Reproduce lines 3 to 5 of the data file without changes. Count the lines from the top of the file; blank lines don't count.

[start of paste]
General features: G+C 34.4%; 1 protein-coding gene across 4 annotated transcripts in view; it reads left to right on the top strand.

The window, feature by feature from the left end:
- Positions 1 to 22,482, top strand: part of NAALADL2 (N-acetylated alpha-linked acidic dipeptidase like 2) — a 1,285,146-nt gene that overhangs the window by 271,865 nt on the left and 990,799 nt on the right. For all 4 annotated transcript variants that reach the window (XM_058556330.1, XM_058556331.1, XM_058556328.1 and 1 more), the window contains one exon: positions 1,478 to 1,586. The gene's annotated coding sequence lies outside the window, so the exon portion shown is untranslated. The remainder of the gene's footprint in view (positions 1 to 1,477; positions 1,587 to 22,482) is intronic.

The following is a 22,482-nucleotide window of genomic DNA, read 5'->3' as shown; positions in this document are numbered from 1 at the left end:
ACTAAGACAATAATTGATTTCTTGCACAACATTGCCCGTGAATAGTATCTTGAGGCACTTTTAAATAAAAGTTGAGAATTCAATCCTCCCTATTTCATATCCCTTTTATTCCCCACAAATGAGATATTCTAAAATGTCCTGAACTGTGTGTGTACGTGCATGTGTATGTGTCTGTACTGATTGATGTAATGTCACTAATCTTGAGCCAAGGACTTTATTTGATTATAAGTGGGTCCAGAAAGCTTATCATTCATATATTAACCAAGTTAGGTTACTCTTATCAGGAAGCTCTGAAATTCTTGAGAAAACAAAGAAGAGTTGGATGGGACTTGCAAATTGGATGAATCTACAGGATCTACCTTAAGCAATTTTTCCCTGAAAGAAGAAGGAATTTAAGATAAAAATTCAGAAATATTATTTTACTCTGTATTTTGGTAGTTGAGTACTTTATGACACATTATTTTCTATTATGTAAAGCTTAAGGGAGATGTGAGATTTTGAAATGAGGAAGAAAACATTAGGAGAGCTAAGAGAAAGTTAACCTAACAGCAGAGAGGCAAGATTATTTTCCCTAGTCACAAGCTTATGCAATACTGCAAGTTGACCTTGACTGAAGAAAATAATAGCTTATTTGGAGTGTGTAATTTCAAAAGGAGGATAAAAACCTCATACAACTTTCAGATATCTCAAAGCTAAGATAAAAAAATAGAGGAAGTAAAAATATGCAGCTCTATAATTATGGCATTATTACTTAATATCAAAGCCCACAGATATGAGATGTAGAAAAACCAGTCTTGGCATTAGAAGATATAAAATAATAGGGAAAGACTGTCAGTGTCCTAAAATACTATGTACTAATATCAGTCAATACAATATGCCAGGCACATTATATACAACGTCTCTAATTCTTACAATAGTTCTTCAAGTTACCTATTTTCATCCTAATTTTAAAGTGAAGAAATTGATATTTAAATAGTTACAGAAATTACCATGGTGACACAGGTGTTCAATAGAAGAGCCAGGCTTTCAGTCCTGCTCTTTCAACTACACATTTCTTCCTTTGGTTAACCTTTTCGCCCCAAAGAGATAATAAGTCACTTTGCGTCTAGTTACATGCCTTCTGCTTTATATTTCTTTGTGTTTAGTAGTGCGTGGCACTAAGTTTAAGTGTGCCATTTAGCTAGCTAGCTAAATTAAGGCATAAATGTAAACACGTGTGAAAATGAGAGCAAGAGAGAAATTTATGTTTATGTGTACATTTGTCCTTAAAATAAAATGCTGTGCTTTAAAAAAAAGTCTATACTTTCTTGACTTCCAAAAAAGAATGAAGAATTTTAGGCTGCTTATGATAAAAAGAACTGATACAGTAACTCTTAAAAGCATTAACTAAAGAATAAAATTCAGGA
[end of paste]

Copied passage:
- Positions 1 to 22,482, top strand: part of NAALADL2 (N-acetylated alpha-linked acidic dipeptidase like 2) — a 1,285,146-nt gene that overhangs the window by 271,865 nt on the left and 990,799 nt on the right. For all 4 annotated transcript variants that reach the window (XM_058556330.1, XM_058556331.1, XM_058556328.1 and 1 more), the window contains one exon: positions 1,478 to 1,586. The gene's annotated coding sequence lies outside the window, so the exon portion shown is untranslated. The remainder of the gene's footprint in view (positions 1 to 1,477; positions 1,587 to 22,482) is intronic.

The following is a 22,482-nucleotide window of genomic DNA, read 5'->3' as shown; positions in this document are numbered from 1 at the left end:
ACTAAGACAATAATTGATTTCTTGCACAACATTGCCCGTGAATAGTATCTTGAGGCACTTTTAAATAAAAGTTGAGAATTCAATCCTCCCTATTTCATATCCCTTTTATTCCCCACAAATGAGATATTCTAAAATGTCCTGAACTGTGTGTGTACGTGCATGTGTATGTGTCTGTACTGATTGATGTAATGTCACTAATCTTGAGCCAAGGACTTTATTTGATTATAAGTGGGTCCAGAAAGCTTATCATTCATATATTAACCAAGTTAGGTTACTCTTATCAGGAAGCTCTGAAATTCTTGAGAAAACAAAGAAGAGTTGGATGGGACTTGCAAATTGGATGAATCTACAGGATCTACCTTAAGCAATTTTTCCCTGAAAGAAGAAGGAATTTAAGATAAAAATTCAGAAATATTATTTTACTCTGTATTTTGGTAGTTGAGTACTTTATGACACATTATTTTCTATTATGTAAAGCTTAAGGGAGATGTGAGATTTTGAAATGAGGAAGAAAACATTAGGAGAGCTAAGAGAAAGTTAACCTAACAGCAGAGAGGCAAGATTATTTTCCCTAGTCACAAGCTTATGCAATACTGCAAGTTGACCTTGACTGAAGAAAATAATAGCTTATTTGGAGTGTGTAATTTCAAAAGGAGGATAAAAACCTCATACAACTTTCAGATATCTCAAAGCTAAGATAAAAAAATAGAGGAAGTAAAAATATGCAGCTCTATAATTATGGCATTATTACTTAATATCAAAGCCCACAGATATGAGATGTAGAAAAACCAGTCTTGGCATTAGAAGATATAAAATAATAGGGAAAGACTGTCAGTGTCCTAAAATACTATGTACTAATATCAGTCAATACAATATGCCAGGCACATTATATACAACGTCTCTAATTCTTACAATAGTTCTTCAAGTTACCTATTTTCATCCTAATTTTAAAGTGAAGAAATTGATATTTAAATAGTTACAGAAATTACCATGGTGACACAGGTGTTCAATAGAAGAGCCAGGCTTTCAGTCCTGCTCTTTCAACTACACATTTCTTCCTTTGGTTAACCTTTTCGCCCCAAAGAGATAATAAGTCACTTTGCGTCTAGTTACATGCCTTCTGCTTTATATTTCTTTGTGTTTAGTAGTGCGTGGCACTAAGTTTAAGTGTGCCATTTAGCTAGCTAGCTAAATTAAGGCATAAATGTAAACACGTGTGAAAATGAGAGCAAGAGAGAAATTTATGTTTATGTGTACATTTGTCCTTAAAATAAAATGCTGTGCTTTAAAAAAAAGTCTATACTTTCTTGACTTCCAAAAAAGAATGAAGAATTTTAGGCTGCTTATGATAAAAAGAACTGATACAGTAACTCTTAAAAGCATTAACTAAAGAATAAAATTCAGGA